After our crottin-bathetic repast, we returned to Sancerre, and played pool for three hours in the local bar. The hotel had given us a code to enter on the electronic keypad lock after midnight. That code didn’t work. Somehow, we managed to gain entry and went to our respective rooms (on the third floor). None of the lighting worked in the hallway. Nor in the rooms themselves. I turned on everything just to be certain. Next door, I could hear David and Thierry cursing and crashing into furniture. And coming from the bowels of the hotel was a strong smell of cigar and a very distinct whiff of sewage.

Apparently, there is no word for hospitalité in French.

1988: Les Caves’s Grand Fromage Eric Narioo on the company’s (then called Santat) first ever buying trip in the Loire and then the Rhone/Languedoc

Guard: ‘Allo, daffy English kniggets and Monsieur Arthur-King, who has the brain of a duck, you know! So, we French fellows out-wit you a second time!

Arthur: How dare you profane this place with your presence!? I command you, in the name of the Knights of Camelot, to open the doors of this sacred castle, to which God himself has guided us!

Guard: How you English say, I one more time-a unclog my nose in your direction, sons of a window-dresser! So, you think you could out-clever us French folk with your silly knees-bent running about in dancing behaviour! I wave my private parts at your aunties, you cheesy lot of second-hand electric donkey bottom biters.

Arthur: In the name of the Lord, we demand entrance to this sacred castle!

Guard: No chance, English bedwetting types. I burst my pimples at you and call your door opening request a silly thing. You tiny-brained wipers of other people’s bottoms!

More than slightly the worse for wear and having barked my shins several times in the dark I lay down on my bed.

What seemed about half an hour all the lights in the room came jamming on and the TV which I had turned on to see if it was working came on full blast.

Downstairs during breakfast we were recounting our various mishaps in the dark. I surmised out loud that the hotel had had a power cut during the night. The manager who was lurking within earshot, pursed his lips in a superior grin.

Oh, no, it was just your floor!

In parts of France they know how to order contempt with a chaser of disdain.

Later, we checked out of our hotel Bastille and reconnoitred with the Bourgeois family in their beautiful modern winery and cellar with its picture windows looking out over the Mont-Damnés. Bourgeois have been farming in this area for ten generations and own vineyards throughout the appellation. Chavignol is the heart of the heart of Sancerre, and the MD is their citadel with the Bourgeois family owning by far the largest chunk of these fabled hillside vineyards. (In the 11th the local noblemen would argue over a parcel of vines on these damned slopes.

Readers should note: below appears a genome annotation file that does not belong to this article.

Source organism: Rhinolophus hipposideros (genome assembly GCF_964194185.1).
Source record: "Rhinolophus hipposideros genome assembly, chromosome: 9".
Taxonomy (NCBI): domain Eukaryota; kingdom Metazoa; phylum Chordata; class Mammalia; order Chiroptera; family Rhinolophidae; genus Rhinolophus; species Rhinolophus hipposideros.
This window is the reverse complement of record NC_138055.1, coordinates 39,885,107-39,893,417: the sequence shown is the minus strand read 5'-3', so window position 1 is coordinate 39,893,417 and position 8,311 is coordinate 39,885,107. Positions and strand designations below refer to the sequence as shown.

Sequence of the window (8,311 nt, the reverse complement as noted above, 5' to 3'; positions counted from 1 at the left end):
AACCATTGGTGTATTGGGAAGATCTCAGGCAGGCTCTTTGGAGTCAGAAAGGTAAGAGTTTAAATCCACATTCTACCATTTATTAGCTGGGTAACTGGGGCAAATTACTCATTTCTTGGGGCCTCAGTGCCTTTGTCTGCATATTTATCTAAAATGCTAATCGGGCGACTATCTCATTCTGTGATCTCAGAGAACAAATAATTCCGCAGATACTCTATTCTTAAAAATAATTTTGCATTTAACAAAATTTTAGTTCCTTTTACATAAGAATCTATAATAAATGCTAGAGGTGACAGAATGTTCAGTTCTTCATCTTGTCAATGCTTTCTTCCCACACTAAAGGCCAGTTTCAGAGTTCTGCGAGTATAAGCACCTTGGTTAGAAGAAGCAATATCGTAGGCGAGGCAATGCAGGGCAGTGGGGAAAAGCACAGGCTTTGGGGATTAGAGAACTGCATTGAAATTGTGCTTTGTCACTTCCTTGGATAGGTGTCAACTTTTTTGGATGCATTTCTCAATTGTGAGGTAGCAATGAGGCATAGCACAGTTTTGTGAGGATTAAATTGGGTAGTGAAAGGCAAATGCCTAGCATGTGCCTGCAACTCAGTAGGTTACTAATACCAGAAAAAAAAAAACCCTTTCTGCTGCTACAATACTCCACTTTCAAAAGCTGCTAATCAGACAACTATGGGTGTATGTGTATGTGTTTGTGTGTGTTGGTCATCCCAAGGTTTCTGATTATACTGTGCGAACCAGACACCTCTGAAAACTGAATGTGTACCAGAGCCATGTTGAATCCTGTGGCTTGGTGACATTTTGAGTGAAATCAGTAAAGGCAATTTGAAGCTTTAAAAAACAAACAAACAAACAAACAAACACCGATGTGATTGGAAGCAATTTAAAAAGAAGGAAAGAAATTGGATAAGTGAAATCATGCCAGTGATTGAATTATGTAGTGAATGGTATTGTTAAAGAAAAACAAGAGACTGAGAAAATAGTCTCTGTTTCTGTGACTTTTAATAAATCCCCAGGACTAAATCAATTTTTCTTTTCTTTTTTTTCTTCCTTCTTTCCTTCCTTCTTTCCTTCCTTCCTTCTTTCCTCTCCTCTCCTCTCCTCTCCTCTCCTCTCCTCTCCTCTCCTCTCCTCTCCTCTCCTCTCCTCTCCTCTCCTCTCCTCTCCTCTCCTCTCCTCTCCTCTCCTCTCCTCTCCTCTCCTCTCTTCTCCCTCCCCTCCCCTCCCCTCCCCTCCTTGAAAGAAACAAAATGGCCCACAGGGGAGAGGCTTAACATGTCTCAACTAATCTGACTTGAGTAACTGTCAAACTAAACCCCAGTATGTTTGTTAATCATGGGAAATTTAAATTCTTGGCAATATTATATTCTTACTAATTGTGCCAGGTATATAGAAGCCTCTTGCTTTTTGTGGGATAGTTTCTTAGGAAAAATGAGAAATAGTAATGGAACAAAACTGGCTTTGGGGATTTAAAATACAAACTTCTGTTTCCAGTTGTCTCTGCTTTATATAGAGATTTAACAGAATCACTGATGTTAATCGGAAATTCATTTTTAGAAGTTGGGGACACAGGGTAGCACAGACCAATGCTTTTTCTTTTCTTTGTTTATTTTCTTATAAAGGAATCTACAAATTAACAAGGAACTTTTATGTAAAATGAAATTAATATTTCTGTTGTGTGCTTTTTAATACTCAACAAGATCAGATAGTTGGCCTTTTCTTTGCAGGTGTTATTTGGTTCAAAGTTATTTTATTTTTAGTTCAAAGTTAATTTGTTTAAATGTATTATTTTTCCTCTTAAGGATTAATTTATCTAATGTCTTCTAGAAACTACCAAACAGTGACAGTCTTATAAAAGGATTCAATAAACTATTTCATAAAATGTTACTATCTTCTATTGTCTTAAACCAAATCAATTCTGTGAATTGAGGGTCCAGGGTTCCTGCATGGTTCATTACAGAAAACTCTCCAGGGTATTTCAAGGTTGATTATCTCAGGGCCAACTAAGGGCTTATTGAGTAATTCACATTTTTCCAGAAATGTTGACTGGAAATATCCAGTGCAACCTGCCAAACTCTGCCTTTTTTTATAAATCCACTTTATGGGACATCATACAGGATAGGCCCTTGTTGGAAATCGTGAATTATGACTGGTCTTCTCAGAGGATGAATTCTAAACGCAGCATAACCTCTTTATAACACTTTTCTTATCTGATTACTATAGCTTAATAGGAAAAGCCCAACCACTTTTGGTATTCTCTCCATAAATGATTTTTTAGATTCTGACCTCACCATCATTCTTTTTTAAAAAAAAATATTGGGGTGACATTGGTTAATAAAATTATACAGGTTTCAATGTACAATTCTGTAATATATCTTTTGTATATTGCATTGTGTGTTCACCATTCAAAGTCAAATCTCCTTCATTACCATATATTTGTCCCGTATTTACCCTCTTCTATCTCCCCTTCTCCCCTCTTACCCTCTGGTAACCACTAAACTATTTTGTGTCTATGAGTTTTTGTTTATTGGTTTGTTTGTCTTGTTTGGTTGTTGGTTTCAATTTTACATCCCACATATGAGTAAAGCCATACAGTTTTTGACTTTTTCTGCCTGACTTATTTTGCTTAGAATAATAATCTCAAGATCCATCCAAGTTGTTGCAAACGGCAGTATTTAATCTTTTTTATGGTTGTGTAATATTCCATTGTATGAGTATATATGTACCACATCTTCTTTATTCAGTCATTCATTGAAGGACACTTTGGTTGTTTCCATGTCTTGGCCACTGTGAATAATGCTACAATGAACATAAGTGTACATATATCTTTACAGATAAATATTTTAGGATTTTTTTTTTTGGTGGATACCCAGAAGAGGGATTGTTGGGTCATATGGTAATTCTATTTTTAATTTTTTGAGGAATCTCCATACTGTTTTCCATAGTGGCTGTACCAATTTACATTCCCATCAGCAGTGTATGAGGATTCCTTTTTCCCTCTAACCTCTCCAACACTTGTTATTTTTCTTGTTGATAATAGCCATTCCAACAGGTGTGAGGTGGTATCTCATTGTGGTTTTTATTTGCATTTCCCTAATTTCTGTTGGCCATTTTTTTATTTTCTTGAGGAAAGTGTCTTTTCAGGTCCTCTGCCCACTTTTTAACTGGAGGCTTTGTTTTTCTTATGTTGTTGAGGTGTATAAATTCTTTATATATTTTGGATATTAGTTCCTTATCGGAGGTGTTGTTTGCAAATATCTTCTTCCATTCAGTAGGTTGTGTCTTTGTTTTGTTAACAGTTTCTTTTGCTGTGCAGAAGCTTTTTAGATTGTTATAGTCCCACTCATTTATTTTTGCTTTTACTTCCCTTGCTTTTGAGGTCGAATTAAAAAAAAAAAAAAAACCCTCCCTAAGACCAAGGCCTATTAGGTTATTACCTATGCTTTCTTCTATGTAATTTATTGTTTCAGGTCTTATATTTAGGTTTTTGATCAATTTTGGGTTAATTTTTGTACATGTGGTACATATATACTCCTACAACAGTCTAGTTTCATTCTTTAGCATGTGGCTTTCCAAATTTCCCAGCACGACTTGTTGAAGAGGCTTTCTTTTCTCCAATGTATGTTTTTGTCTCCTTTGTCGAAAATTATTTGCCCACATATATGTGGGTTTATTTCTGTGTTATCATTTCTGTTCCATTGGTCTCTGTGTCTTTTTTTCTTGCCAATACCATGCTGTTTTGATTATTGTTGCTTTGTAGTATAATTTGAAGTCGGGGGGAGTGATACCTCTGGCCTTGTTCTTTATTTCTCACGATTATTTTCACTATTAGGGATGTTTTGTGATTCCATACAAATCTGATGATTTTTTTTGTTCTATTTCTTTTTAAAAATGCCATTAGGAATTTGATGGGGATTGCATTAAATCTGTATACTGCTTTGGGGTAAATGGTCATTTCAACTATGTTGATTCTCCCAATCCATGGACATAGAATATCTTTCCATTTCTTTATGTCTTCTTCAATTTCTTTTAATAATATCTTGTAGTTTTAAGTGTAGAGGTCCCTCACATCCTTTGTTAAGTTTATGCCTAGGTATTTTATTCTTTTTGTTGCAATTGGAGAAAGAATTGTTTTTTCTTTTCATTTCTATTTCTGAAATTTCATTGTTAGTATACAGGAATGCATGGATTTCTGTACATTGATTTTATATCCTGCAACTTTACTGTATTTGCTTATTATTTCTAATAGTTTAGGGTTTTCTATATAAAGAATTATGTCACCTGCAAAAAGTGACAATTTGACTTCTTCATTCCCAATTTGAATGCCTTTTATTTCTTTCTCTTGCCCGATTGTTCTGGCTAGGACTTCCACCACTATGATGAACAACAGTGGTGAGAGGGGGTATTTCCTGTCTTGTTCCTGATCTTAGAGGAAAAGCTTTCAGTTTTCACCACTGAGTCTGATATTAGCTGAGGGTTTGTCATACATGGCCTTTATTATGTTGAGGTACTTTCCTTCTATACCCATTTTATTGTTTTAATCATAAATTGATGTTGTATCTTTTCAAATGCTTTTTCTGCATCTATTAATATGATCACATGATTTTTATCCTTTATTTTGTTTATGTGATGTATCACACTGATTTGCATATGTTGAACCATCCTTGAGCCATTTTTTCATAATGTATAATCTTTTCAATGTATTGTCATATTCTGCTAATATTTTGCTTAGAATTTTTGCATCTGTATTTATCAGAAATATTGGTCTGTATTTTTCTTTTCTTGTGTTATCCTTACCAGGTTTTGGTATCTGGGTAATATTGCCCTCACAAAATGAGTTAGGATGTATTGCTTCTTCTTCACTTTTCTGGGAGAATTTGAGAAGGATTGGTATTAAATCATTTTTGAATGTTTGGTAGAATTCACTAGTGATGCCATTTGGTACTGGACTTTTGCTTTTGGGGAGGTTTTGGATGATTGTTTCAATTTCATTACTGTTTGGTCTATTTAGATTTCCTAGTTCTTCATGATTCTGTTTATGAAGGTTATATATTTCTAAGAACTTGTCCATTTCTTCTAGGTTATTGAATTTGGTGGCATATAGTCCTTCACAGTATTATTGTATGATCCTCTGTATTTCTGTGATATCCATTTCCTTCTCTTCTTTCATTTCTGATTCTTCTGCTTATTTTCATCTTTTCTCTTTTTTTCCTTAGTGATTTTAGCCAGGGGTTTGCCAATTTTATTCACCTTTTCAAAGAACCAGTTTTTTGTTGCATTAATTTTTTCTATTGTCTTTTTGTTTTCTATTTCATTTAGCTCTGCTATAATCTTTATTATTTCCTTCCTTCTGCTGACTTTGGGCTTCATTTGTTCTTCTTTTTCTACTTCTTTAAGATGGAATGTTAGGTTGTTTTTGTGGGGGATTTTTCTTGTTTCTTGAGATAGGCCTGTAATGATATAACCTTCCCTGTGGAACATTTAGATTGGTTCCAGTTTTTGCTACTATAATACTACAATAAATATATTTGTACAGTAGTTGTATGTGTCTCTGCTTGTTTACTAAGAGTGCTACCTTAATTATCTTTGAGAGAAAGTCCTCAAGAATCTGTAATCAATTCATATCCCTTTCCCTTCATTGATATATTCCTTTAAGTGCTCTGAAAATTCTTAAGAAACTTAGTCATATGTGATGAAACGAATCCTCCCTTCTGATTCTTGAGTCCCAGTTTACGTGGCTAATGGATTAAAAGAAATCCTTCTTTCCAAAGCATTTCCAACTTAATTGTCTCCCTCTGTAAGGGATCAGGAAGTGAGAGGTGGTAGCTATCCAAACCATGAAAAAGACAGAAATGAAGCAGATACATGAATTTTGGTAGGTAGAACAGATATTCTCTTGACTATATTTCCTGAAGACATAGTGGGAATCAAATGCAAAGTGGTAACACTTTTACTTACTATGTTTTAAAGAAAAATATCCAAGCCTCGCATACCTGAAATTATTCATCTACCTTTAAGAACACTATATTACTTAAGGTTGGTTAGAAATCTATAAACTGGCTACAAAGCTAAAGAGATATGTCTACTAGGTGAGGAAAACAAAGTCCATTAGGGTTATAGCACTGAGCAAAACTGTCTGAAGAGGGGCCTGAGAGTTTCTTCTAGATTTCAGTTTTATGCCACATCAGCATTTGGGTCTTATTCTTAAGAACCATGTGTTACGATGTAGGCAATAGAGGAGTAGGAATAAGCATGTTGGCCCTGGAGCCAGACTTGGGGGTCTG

The Bourgeois wine philosophy is clear: “Terroirs forms the basis of our work, and of our inspiration as winegrowers. The variety of our vineyard enables us to present the whole range of flavours of Sancerre and Pouilly-Fumé.” Across the mosaic of several dozen plots of land spread across 72 hectares, they strive to develop and illustrate all the nuances of Sancerre and Pouilly-Fumé.

There are three predominant soil mixes in their vineyards. Clay-limestone, which gives rise to aromatic fruit-driven wines; Kimmeridgian marls, those memories of fossilised shells from the Jurassic era that imbue the wines with intense flavours of exotic fruits and a superb structure, and flinty-rich soils that tend to yield elegant wines with smoky, roasted notes and intense minerality.

Famille Bourgeois

As well as celebrating family legacy, focusing on terroir differentiation by farming plot by plot and cultivating the vines with respect for the environment, Arnaud, Lionel, and Jean-Christophe Bourgeois work together to ensure consistency of quality. The grapes of each plot are tasted so that each one is harvested at optimal maturity. They are pioneers of plot-specific winemaking in the Sancerre region.

Arnaud and I have had several intense conversations about natural wine. For him, accuracy in the winemaking is of paramount importance, by eliminating unwanted (and unwonted) aromas and flavours, so that the taster may fully experience the brilliant and variegated nuances of the special Bourgeois terroir. We appreciate the family’s dedication to make the best wines they can, and we understand that many vignerons will subscribe to their scientific approach in terms of attaining purity of expression. We allow also that wine may also be made without a safety net, and that by means of wild ferments and zero-filtration, a wine may yield an entirely different result but equally also articulates the terroir of the vineyard and the nature of the vineyard. These animated conversations will continue; the mutual respect will never waver.

To be continued in Chapter Three Part Two, two top New Worlders